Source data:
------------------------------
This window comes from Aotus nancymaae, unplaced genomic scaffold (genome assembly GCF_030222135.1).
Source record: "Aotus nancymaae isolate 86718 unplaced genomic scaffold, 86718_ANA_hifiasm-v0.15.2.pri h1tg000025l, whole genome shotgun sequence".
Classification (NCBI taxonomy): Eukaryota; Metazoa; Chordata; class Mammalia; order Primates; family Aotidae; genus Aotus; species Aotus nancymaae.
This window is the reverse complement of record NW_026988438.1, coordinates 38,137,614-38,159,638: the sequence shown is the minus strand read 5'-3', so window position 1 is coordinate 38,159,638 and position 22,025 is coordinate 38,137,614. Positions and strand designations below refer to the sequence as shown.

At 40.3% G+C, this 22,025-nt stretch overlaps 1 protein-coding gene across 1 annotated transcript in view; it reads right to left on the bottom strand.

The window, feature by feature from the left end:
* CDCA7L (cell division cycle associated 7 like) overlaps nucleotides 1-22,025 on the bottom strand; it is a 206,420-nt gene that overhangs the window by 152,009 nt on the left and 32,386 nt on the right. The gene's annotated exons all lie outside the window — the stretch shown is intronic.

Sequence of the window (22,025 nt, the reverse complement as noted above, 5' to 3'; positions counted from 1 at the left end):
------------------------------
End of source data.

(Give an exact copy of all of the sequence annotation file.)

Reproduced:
This window comes from Aotus nancymaae, unplaced genomic scaffold (genome assembly GCF_030222135.1).
Source record: "Aotus nancymaae isolate 86718 unplaced genomic scaffold, 86718_ANA_hifiasm-v0.15.2.pri h1tg000025l, whole genome shotgun sequence".
Classification (NCBI taxonomy): Eukaryota; Metazoa; Chordata; class Mammalia; order Primates; family Aotidae; genus Aotus; species Aotus nancymaae.
This window is the reverse complement of record NW_026988438.1, coordinates 38,137,614-38,159,638: the sequence shown is the minus strand read 5'-3', so window position 1 is coordinate 38,159,638 and position 22,025 is coordinate 38,137,614. Positions and strand designations below refer to the sequence as shown.

At 40.3% G+C, this 22,025-nt stretch overlaps 1 protein-coding gene across 1 annotated transcript in view; it reads right to left on the bottom strand.

The window, feature by feature from the left end:
* CDCA7L (cell division cycle associated 7 like) overlaps nucleotides 1-22,025 on the bottom strand; it is a 206,420-nt gene that overhangs the window by 152,009 nt on the left and 32,386 nt on the right. The gene's annotated exons all lie outside the window — the stretch shown is intronic.

Sequence of the window (22,025 nt, the reverse complement as noted above, 5' to 3'; positions counted from 1 at the left end):